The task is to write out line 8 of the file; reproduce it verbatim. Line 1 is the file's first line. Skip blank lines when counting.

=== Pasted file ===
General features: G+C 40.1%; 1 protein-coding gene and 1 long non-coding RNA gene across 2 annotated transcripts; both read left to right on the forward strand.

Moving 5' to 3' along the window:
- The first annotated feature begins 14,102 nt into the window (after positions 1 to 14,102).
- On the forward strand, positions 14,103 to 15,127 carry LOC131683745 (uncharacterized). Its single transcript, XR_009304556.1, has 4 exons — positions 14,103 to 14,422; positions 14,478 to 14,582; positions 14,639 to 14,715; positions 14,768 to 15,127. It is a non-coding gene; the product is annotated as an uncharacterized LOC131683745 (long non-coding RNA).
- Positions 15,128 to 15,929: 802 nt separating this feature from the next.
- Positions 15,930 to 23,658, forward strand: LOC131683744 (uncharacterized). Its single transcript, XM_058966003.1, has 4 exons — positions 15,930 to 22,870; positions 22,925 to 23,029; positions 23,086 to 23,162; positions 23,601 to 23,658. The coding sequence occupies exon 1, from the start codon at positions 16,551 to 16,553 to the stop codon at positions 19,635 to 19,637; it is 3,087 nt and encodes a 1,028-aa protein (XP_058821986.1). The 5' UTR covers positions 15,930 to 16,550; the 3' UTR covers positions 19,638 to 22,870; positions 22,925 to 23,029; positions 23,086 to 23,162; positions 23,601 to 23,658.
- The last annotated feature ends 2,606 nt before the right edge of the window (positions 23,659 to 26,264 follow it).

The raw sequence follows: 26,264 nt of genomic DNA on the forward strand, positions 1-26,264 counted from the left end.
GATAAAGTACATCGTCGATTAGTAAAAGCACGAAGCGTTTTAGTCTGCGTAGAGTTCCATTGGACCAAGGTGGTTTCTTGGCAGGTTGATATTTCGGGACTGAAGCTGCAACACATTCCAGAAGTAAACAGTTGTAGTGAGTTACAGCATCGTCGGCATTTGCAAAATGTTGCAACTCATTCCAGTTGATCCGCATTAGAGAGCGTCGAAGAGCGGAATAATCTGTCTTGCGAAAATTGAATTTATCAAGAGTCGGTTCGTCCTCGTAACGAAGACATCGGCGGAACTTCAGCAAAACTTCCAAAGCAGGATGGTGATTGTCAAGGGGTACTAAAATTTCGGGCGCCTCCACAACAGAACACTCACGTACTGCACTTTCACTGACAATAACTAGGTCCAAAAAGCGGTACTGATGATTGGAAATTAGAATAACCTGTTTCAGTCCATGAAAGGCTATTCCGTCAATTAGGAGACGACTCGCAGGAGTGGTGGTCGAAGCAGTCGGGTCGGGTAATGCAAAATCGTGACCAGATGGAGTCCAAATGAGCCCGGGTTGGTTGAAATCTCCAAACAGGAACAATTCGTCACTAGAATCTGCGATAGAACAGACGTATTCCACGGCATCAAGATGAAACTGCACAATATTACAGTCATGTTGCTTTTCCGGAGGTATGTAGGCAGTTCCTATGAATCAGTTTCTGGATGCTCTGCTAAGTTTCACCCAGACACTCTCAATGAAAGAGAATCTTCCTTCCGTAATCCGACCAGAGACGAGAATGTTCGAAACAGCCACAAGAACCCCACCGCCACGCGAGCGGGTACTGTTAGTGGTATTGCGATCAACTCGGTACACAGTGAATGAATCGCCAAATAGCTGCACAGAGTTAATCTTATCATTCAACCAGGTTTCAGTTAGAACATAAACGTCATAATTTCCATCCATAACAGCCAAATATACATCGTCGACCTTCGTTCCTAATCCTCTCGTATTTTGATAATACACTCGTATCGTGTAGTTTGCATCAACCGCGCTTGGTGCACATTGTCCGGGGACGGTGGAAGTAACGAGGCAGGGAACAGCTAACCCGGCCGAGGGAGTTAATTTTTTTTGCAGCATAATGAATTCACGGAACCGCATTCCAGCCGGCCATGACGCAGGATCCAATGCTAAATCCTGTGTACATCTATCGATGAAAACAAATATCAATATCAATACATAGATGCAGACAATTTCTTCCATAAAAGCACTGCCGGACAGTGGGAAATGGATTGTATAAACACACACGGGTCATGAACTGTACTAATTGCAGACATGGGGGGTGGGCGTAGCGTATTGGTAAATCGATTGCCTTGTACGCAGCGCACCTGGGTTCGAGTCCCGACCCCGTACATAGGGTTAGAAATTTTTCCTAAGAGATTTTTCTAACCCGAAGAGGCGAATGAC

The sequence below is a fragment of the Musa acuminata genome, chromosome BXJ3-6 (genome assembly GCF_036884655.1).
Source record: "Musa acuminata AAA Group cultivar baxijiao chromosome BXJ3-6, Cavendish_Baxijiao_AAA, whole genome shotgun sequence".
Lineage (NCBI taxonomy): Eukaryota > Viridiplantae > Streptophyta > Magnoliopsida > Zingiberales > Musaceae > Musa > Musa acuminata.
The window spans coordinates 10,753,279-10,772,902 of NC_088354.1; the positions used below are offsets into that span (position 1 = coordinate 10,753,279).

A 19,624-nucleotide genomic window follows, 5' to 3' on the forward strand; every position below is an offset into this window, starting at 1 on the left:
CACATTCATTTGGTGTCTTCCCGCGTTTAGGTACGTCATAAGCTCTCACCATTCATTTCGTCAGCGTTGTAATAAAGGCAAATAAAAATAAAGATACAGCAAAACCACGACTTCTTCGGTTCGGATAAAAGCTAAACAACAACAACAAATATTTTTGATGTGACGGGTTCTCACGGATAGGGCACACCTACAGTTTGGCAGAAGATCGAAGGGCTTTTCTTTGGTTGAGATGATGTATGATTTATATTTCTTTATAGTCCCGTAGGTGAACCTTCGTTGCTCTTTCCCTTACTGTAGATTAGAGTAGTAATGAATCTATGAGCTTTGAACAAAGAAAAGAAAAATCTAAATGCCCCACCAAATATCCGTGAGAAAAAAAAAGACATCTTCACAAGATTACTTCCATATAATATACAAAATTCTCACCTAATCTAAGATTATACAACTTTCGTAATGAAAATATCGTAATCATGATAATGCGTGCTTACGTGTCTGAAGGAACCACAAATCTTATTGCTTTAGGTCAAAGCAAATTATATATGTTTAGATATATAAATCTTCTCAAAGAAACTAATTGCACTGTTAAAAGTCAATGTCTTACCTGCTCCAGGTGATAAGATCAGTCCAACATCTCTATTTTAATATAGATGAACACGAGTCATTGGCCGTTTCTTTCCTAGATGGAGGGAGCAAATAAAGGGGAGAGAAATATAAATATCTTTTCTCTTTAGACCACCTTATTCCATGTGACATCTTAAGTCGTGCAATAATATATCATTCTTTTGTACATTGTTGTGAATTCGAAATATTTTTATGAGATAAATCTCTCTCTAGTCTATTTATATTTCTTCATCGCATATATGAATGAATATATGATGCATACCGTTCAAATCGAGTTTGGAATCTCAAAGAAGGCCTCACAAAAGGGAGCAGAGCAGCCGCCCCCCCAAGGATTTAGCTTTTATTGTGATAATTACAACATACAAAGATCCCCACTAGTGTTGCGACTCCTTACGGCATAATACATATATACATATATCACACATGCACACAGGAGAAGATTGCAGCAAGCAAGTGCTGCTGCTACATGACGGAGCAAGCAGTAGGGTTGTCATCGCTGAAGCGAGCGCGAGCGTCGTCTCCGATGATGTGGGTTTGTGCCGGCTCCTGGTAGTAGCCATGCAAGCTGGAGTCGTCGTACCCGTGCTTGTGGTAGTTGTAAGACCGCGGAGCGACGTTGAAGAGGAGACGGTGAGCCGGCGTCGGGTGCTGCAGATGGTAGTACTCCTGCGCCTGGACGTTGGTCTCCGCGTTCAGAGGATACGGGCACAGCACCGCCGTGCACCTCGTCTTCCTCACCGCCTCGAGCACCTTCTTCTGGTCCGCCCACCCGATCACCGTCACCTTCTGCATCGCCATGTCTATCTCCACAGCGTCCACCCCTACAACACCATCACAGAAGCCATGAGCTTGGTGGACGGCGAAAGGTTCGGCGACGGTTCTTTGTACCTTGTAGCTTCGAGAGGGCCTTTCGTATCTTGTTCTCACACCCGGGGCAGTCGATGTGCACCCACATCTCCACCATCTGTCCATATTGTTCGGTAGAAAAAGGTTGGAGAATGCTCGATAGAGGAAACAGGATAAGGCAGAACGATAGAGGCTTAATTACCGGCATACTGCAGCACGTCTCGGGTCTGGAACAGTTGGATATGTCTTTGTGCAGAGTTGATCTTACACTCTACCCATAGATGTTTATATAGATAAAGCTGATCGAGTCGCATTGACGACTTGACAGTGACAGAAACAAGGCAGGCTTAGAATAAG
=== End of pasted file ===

The raw sequence follows: 26,264 nt of genomic DNA on the forward strand, positions 1-26,264 counted from the left end.